Even without the fuel element Nuno’s argument still had two desired outcomes: his motorised and rifle battalions moved towards the village and the ski battalion heading west towards the German front line. I penalised this modestly but he managed to roll a success.
For subsequent turns I’ll just give the outcome of successful arguments.
Turn 2: First Day Mid morning
The Germans find a general in the mass of stragglers passing through the village.
Turn 3: First Day Late morning
The Germans fuel up some trucks, load them with wounded, parade them in front of the general and send down the road towards the river. They have orders to report status in the village including the presence of the General.
Turn 4: First Day Early afternoon
The Germans dig in around the edge of the village.
A Russian rifle platoon scouts out the German positions in and around the village.
Turn 5: First Day Mid afternoon
The Russian ski troops reach the road and watch Chris’s trucks pass by on their way to the river.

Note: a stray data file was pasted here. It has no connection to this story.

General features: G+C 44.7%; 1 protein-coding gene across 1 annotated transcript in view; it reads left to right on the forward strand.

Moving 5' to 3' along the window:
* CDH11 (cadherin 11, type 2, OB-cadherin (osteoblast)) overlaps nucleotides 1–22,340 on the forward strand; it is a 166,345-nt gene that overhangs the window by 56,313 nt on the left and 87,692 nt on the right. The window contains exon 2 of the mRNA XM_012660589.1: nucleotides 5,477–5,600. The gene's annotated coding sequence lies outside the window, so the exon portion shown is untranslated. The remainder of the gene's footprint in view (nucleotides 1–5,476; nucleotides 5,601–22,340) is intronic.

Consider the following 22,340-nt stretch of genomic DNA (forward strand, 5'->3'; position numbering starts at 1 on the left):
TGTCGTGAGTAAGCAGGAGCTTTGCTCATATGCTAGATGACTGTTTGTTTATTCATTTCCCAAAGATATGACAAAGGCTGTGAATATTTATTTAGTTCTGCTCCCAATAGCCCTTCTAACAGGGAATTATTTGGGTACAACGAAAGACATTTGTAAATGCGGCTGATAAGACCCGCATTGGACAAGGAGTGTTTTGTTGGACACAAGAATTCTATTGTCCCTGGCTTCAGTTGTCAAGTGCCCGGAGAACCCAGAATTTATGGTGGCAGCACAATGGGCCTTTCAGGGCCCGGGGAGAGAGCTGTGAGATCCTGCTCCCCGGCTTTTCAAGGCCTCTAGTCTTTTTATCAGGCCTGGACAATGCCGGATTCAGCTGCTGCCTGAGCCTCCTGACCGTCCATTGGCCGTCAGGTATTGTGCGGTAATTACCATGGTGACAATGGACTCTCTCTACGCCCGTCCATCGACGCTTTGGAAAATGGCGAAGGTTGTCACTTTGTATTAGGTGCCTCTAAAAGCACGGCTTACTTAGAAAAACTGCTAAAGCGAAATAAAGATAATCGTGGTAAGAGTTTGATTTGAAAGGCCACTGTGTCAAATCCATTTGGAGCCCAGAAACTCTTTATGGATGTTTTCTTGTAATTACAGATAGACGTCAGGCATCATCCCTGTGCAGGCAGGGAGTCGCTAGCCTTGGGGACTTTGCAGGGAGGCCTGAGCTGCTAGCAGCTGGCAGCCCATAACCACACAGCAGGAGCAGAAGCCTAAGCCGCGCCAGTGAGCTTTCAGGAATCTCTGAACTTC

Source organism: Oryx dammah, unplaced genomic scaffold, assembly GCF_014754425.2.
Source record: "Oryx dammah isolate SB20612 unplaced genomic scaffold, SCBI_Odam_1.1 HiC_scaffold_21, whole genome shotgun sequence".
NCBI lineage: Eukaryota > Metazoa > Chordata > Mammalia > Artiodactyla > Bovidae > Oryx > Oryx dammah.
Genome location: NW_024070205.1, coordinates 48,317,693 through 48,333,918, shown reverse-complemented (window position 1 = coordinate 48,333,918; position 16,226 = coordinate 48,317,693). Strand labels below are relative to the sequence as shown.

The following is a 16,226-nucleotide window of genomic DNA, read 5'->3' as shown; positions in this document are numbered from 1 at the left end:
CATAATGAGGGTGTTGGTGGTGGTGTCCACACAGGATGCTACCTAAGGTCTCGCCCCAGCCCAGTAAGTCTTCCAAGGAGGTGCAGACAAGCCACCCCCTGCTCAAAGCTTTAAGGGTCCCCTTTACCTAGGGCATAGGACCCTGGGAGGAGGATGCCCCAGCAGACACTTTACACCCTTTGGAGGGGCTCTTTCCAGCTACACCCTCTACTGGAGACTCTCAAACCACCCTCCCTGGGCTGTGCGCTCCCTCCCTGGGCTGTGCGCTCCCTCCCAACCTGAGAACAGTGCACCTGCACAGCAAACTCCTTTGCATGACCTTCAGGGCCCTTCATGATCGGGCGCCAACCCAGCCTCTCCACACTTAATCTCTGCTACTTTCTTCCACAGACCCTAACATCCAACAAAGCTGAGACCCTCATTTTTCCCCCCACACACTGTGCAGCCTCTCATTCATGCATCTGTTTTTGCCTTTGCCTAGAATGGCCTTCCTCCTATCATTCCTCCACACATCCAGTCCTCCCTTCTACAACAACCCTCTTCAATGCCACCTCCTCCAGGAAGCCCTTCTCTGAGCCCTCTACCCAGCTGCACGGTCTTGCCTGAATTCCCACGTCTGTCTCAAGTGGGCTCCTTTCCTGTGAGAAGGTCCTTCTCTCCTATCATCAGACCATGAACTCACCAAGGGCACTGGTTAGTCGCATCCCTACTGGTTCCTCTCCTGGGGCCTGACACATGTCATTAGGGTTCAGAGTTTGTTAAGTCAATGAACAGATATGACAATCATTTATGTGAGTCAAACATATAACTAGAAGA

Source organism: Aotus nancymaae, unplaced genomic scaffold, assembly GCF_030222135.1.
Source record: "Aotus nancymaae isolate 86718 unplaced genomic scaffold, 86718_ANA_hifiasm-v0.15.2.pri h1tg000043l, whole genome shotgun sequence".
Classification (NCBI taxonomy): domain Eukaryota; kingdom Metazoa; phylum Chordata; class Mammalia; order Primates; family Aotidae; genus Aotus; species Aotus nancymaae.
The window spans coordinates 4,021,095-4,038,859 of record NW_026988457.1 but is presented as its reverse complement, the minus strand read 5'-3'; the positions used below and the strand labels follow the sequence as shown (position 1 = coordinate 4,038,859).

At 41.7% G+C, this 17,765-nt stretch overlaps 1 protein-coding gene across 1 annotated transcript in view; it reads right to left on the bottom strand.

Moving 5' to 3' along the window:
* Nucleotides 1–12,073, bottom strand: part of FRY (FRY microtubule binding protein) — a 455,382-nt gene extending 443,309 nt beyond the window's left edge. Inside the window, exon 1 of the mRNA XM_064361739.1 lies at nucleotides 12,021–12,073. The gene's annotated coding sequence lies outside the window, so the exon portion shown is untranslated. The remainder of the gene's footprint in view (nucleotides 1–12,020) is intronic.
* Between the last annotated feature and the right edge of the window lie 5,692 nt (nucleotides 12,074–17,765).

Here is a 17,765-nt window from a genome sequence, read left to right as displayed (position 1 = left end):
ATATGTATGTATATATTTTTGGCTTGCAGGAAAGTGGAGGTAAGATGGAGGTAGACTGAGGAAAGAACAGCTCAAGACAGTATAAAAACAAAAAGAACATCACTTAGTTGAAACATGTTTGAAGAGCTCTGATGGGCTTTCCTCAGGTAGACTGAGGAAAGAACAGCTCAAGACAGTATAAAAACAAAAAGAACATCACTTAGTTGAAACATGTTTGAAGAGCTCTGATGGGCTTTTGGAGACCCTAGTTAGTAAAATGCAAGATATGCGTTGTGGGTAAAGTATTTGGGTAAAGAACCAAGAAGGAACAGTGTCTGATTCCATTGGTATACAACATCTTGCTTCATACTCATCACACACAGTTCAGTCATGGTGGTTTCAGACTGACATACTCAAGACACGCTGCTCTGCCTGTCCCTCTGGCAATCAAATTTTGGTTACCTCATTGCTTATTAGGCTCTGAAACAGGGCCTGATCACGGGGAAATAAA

Turn 6: First Day Late afternoon
The Germans collect a supplies from the stragglers, including ammunition and a proportion of their food. they also slaughter and cook horses to feed the troops.
The Russian motorised and rifle battalions close in on the village from the north and east.
Turn 7: First Day Early Night
The Russian scout platoon harasses the German defences in the north of the village and keep the defenders awake.
The Russian outside the village are demoralised by the sight and smell of Germans eating heartily.
Turn 8: First Day Late Night
With the arrival of the trucks of wounded, and report of a stranded General, the commander of the German main battle line starts assembling a relief force.
The Russian ski troops set up an ambush on the road.
Turn 9: Second Day Early morning